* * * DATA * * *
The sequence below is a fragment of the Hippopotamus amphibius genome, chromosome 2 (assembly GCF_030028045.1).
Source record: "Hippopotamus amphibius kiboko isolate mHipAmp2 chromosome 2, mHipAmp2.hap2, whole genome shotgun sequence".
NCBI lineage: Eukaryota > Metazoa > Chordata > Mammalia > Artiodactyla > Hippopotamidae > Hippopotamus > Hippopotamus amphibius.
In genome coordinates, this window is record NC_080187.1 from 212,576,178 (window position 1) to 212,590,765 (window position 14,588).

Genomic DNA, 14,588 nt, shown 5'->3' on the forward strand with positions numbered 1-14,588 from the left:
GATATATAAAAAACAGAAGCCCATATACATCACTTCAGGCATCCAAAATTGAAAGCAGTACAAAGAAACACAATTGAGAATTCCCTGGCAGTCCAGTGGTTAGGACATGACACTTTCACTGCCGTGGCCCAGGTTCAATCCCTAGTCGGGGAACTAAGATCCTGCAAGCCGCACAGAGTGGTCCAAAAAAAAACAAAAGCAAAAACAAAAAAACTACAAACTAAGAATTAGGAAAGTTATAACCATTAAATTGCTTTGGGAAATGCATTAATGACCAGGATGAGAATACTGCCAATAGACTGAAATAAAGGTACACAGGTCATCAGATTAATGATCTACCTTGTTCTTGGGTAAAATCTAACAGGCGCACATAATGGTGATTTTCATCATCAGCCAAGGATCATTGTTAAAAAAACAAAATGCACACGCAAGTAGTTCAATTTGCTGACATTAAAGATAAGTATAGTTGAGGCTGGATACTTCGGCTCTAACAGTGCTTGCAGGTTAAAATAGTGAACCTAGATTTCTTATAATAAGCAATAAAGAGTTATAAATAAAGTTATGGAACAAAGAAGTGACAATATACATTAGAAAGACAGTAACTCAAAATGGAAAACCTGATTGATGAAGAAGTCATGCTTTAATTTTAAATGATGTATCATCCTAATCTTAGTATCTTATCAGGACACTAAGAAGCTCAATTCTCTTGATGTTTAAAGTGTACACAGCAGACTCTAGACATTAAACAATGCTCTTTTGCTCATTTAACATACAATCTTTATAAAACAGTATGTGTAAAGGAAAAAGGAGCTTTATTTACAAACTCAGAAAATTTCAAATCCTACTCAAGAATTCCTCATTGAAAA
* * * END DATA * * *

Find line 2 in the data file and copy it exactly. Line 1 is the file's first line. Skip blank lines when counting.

Source record: "Hippopotamus amphibius kiboko isolate mHipAmp2 chromosome 2, mHipAmp2.hap2, whole genome shotgun sequence".